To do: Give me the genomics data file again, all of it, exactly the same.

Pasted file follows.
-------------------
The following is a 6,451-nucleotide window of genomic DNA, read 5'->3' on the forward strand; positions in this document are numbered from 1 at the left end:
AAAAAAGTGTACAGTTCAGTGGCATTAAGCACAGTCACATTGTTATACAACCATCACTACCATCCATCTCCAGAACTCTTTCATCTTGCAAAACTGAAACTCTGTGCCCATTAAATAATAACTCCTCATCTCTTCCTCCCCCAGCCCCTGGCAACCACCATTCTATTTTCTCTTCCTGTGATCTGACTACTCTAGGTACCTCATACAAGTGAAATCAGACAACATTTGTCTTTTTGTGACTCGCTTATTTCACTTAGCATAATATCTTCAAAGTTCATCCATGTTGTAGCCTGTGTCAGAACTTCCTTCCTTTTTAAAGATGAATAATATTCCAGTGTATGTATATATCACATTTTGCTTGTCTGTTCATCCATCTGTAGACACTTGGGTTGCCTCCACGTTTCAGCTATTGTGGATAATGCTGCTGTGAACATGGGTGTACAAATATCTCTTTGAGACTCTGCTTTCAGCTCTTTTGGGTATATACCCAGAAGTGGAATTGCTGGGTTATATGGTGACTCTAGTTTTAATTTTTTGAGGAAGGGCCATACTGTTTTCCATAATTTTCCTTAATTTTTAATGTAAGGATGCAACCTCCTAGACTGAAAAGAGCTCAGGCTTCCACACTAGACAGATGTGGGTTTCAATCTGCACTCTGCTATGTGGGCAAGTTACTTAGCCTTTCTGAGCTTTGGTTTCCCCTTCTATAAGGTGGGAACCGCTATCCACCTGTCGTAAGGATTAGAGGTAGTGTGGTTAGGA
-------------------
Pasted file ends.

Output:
The following is a 6,451-nucleotide window of genomic DNA, read 5'->3' on the forward strand; positions in this document are numbered from 1 at the left end:
AAAAAAGTGTACAGTTCAGTGGCATTAAGCACAGTCACATTGTTATACAACCATCACTACCATCCATCTCCAGAACTCTTTCATCTTGCAAAACTGAAACTCTGTGCCCATTAAATAATAACTCCTCATCTCTTCCTCCCCCAGCCCCTGGCAACCACCATTCTATTTTCTCTTCCTGTGATCTGACTACTCTAGGTACCTCATACAAGTGAAATCAGACAACATTTGTCTTTTTGTGACTCGCTTATTTCACTTAGCATAATATCTTCAAAGTTCATCCATGTTGTAGCCTGTGTCAGAACTTCCTTCCTTTTTAAAGATGAATAATATTCCAGTGTATGTATATATCACATTTTGCTTGTCTGTTCATCCATCTGTAGACACTTGGGTTGCCTCCACGTTTCAGCTATTGTGGATAATGCTGCTGTGAACATGGGTGTACAAATATCTCTTTGAGACTCTGCTTTCAGCTCTTTTGGGTATATACCCAGAAGTGGAATTGCTGGGTTATATGGTGACTCTAGTTTTAATTTTTTGAGGAAGGGCCATACTGTTTTCCATAATTTTCCTTAATTTTTAATGTAAGGATGCAACCTCCTAGACTGAAAAGAGCTCAGGCTTCCACACTAGACAGATGTGGGTTTCAATCTGCACTCTGCTATGTGGGCAAGTTACTTAGCCTTTCTGAGCTTTGGTTTCCCCTTCTATAAGGTGGGAACCGCTATCCACCTGTCGTAAGGATTAGAGGTAGTGTGGTTAGGA